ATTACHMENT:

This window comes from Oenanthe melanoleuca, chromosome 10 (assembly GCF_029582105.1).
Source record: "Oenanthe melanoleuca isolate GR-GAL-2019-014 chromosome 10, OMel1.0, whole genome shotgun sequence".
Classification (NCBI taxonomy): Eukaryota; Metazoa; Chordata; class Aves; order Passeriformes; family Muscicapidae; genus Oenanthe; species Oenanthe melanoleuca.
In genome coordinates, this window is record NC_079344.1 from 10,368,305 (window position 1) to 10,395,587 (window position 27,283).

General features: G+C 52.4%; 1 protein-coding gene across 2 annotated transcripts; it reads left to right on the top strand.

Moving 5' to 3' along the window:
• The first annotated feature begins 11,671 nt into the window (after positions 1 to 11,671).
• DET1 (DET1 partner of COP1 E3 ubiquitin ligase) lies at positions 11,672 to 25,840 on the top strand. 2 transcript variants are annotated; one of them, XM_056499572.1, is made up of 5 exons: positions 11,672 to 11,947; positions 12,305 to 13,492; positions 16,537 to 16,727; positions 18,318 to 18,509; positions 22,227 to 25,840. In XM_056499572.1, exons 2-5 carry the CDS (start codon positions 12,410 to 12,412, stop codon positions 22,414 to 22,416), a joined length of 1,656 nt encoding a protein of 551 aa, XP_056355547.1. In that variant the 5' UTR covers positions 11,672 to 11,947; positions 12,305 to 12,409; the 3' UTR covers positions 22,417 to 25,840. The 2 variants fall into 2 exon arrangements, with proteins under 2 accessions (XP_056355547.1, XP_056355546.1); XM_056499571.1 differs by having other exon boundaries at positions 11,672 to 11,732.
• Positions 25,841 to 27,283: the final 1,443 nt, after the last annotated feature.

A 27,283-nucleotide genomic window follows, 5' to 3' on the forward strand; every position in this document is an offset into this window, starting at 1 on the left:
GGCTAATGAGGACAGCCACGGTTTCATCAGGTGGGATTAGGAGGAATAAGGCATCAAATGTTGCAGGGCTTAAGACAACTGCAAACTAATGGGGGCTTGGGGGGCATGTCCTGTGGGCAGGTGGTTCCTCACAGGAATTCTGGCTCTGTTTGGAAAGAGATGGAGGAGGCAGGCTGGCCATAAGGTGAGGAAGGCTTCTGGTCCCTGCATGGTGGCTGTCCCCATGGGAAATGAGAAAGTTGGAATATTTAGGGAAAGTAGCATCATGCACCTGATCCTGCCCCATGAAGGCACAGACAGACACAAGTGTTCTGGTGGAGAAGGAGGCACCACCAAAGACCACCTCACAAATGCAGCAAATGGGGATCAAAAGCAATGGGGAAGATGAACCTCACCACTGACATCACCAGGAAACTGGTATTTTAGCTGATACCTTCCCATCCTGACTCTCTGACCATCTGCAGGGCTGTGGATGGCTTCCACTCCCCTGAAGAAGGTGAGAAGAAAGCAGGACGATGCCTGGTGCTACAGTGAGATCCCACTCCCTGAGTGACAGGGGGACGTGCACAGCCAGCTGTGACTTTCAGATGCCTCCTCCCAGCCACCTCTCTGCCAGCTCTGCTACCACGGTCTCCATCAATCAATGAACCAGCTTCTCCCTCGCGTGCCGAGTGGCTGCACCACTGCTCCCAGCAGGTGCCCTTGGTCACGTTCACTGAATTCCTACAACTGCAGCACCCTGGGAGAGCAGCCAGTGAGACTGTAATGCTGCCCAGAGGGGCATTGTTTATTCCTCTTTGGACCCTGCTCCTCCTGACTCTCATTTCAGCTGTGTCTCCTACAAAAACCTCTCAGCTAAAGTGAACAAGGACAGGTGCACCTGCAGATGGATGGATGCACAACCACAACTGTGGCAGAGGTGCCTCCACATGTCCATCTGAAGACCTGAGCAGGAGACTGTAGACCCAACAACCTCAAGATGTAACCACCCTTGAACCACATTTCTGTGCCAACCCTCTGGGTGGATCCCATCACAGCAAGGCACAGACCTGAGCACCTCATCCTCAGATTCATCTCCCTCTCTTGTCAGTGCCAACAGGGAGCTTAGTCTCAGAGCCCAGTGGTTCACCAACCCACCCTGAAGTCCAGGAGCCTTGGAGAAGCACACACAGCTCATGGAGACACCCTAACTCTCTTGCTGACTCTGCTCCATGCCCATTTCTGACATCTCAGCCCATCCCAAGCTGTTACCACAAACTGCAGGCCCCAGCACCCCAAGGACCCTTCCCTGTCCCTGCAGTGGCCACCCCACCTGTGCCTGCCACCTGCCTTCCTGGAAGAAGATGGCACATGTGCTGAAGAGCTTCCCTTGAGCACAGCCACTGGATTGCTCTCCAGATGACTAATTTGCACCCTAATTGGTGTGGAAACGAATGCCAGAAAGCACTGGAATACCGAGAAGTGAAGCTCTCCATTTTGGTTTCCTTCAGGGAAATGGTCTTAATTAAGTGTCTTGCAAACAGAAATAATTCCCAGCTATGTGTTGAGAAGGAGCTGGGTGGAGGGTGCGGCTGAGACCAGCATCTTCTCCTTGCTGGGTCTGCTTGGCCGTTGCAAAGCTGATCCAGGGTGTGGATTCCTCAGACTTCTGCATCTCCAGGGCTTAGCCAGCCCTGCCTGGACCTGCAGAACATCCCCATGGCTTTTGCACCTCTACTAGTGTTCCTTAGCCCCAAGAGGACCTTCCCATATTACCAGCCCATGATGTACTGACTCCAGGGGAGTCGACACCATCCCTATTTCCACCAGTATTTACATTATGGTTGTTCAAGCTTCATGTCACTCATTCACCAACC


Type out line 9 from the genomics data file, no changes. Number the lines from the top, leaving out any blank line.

• Positions 25,841 to 27,283: the final 1,443 nt, after the last annotated feature.